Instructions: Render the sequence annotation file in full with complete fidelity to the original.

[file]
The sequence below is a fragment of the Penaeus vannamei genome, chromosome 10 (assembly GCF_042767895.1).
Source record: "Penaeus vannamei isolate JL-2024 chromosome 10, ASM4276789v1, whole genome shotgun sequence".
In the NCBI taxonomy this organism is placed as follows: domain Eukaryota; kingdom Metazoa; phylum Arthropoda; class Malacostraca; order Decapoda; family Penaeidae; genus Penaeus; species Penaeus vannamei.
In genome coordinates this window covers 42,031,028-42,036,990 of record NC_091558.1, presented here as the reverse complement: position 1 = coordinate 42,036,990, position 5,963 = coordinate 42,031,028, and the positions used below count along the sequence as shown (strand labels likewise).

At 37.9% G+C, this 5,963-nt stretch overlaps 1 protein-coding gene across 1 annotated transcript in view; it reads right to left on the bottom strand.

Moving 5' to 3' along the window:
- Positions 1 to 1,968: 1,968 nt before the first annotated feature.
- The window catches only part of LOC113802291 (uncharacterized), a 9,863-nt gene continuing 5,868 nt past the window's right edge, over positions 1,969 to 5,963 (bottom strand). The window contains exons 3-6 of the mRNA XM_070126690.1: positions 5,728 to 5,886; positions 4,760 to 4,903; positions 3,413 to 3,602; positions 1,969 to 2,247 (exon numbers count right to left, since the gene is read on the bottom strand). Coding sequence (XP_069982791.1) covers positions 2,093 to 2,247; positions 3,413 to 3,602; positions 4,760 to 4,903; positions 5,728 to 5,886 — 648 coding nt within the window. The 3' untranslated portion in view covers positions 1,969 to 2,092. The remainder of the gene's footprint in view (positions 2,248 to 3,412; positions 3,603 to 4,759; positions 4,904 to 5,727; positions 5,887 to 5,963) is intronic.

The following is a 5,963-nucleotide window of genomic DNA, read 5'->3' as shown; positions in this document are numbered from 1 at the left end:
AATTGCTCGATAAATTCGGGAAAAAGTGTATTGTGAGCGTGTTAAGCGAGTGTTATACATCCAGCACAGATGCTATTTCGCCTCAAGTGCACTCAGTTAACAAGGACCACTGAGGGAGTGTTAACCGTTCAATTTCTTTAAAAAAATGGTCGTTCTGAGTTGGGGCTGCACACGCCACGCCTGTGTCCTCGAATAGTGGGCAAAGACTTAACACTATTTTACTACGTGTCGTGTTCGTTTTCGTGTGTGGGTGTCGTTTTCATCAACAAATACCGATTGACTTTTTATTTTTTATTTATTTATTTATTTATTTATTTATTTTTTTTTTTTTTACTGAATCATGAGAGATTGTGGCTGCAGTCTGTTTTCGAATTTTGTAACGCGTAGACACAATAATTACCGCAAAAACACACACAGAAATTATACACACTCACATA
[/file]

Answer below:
The sequence below is a fragment of the Penaeus vannamei genome, chromosome 10 (assembly GCF_042767895.1).
Source record: "Penaeus vannamei isolate JL-2024 chromosome 10, ASM4276789v1, whole genome shotgun sequence".
In the NCBI taxonomy this organism is placed as follows: domain Eukaryota; kingdom Metazoa; phylum Arthropoda; class Malacostraca; order Decapoda; family Penaeidae; genus Penaeus; species Penaeus vannamei.
In genome coordinates this window covers 42,031,028-42,036,990 of record NC_091558.1, presented here as the reverse complement: position 1 = coordinate 42,036,990, position 5,963 = coordinate 42,031,028, and the positions used below count along the sequence as shown (strand labels likewise).

At 37.9% G+C, this 5,963-nt stretch overlaps 1 protein-coding gene across 1 annotated transcript in view; it reads right to left on the bottom strand.

Moving 5' to 3' along the window:
- Positions 1 to 1,968: 1,968 nt before the first annotated feature.
- The window catches only part of LOC113802291 (uncharacterized), a 9,863-nt gene continuing 5,868 nt past the window's right edge, over positions 1,969 to 5,963 (bottom strand). The window contains exons 3-6 of the mRNA XM_070126690.1: positions 5,728 to 5,886; positions 4,760 to 4,903; positions 3,413 to 3,602; positions 1,969 to 2,247 (exon numbers count right to left, since the gene is read on the bottom strand). Coding sequence (XP_069982791.1) covers positions 2,093 to 2,247; positions 3,413 to 3,602; positions 4,760 to 4,903; positions 5,728 to 5,886 — 648 coding nt within the window. The 3' untranslated portion in view covers positions 1,969 to 2,092. The remainder of the gene's footprint in view (positions 2,248 to 3,412; positions 3,603 to 4,759; positions 4,904 to 5,727; positions 5,887 to 5,963) is intronic.

The following is a 5,963-nucleotide window of genomic DNA, read 5'->3' as shown; positions in this document are numbered from 1 at the left end:
AATTGCTCGATAAATTCGGGAAAAAGTGTATTGTGAGCGTGTTAAGCGAGTGTTATACATCCAGCACAGATGCTATTTCGCCTCAAGTGCACTCAGTTAACAAGGACCACTGAGGGAGTGTTAACCGTTCAATTTCTTTAAAAAAATGGTCGTTCTGAGTTGGGGCTGCACACGCCACGCCTGTGTCCTCGAATAGTGGGCAAAGACTTAACACTATTTTACTACGTGTCGTGTTCGTTTTCGTGTGTGGGTGTCGTTTTCATCAACAAATACCGATTGACTTTTTATTTTTTATTTATTTATTTATTTATTTATTTATTTTTTTTTTTTTTACTGAATCATGAGAGATTGTGGCTGCAGTCTGTTTTCGAATTTTGTAACGCGTAGACACAATAATTACCGCAAAAACACACACAGAAATTATACACACTCACATA